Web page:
I still haven’t got back into the blogging habit and I’m going to cut myself some slack because there’s just so much going on in my brain that sitting and concentrating on being coherent is all a bit much. This doesn’t count because it’s all stream of consciousness anyway.

A couple of commenters last week (waves hello to Bryan and Jenny) asked what I’d been watching, so here’s a quick round-up of the TV stuff we’ve finished in March:

  • The Expanse S2 (we’ve also started S3)
  • Doctor Who S13
  • My Life is Murder S1 (Australian light crime drama with Lucy Lawless)
  • Traces (Scottish murder mystery co-created by the great Val McDermid)
  • Stockholm Requiem (Swedish noir)
  • Star Trek: Picard

I’m still watching Criminal Minds and preparing for it to end, except I’m not prepared at all – what will I do without Spencer Reid and Penelope Garcia? And I am also really enjoying The Mandalorian – any suggestion that I have pre-ordered a Baby Yoda toy would be entirely accurate!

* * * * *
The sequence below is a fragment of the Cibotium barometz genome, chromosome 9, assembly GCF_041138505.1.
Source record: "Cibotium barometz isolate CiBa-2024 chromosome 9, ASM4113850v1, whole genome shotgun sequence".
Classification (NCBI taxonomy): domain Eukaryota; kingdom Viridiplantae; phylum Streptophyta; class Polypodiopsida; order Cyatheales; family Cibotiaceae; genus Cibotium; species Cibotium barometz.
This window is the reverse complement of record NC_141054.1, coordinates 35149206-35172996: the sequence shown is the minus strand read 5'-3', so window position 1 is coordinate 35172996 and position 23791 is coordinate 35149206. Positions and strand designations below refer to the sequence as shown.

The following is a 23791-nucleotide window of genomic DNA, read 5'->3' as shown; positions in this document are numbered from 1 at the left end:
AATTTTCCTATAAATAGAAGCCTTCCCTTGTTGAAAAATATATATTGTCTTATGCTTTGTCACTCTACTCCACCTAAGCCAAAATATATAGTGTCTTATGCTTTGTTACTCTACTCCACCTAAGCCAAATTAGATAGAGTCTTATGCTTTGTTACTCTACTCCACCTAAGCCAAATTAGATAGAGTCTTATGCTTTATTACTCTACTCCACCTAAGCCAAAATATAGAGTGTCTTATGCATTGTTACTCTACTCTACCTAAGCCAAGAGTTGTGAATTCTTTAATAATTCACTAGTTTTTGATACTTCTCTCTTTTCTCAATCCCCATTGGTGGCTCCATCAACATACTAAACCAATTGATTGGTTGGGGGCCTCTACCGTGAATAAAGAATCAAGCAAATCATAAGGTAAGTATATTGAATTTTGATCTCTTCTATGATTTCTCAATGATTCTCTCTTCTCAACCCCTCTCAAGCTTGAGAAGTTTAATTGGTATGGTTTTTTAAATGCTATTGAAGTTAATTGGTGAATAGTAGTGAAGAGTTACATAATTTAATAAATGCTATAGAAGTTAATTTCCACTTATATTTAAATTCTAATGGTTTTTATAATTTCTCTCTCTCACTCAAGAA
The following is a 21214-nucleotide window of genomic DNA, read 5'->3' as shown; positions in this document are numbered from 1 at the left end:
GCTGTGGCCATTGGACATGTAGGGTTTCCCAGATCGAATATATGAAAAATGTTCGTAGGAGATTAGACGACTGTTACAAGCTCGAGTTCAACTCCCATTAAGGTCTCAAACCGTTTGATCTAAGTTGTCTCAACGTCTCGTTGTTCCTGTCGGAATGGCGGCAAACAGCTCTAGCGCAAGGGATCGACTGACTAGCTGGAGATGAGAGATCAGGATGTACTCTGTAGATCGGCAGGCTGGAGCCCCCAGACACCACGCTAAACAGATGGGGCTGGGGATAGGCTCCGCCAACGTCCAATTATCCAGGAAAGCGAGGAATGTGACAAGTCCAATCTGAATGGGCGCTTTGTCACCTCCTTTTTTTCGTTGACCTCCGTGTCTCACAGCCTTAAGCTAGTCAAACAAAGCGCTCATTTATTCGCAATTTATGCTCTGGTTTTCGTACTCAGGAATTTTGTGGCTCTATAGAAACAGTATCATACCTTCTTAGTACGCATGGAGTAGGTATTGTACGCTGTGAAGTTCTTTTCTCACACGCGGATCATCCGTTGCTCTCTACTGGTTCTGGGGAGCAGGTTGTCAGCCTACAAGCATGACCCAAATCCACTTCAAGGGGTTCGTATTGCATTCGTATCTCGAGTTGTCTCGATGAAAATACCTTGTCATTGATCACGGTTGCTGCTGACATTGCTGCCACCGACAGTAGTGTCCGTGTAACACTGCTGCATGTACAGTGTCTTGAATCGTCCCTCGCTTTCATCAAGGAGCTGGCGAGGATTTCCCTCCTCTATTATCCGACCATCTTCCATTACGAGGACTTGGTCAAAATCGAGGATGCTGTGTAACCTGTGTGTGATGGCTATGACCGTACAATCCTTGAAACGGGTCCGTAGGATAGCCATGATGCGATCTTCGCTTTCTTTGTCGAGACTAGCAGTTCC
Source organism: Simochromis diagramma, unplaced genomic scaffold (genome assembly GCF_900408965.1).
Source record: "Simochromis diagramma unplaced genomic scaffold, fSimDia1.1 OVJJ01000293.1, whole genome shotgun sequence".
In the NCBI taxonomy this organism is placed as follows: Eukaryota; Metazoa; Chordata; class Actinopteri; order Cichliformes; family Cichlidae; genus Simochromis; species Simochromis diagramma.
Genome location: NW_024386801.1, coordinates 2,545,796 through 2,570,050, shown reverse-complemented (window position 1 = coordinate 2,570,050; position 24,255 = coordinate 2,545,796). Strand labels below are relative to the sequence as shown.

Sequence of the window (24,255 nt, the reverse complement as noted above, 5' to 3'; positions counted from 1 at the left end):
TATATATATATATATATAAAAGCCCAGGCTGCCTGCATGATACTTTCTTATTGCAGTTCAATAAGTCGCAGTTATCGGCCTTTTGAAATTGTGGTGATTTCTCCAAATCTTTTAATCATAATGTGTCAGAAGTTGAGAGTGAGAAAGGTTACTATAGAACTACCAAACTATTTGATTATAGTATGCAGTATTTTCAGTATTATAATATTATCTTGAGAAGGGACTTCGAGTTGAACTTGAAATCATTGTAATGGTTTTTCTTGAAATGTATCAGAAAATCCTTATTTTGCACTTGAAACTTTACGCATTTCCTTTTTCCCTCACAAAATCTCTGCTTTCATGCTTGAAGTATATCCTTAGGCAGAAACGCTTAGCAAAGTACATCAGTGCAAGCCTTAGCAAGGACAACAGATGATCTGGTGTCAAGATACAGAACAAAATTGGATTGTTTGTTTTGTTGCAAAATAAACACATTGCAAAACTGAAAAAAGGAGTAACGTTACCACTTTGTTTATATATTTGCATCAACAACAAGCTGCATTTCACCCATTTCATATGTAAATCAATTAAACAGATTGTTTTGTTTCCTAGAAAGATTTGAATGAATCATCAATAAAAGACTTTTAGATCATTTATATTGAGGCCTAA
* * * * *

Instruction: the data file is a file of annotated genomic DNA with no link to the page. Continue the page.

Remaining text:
The TV highlight this week was a BBC film by Mark Gatiss on the life and work of Aubrey Beardsley, designed to accompany an exhibition that none of us can visit. Such a thoughtful and intelligent programme, do watch it if you can.

The Peacock Skirt (1893) – Stephen Calloway

And I am reading – finished three books this week and well into a fourth!

Hope you are all keeping well and staying safe. Until next time!

Sunday Salon | 29 March

Well, it’s been a while since I last posted here and the world has gone to hell in a handcart as my old Gran would declare.

There isn’t much more to say about the current situation apart from it being good to see in a time of genuine crisis that there are vastly more kind people than there are idiots, though I’m sad to say that most of the biggest idiots are in positions of power and their decision making has not been stellar.

But no more about that.

Richmond Park, March

Like everyone else, here at Chez Bride we have been staying home and trying to be sensible. Both Mr B and I have existing chronic conditions and are being careful to minimise our exposure and also to behave as if we might infect others.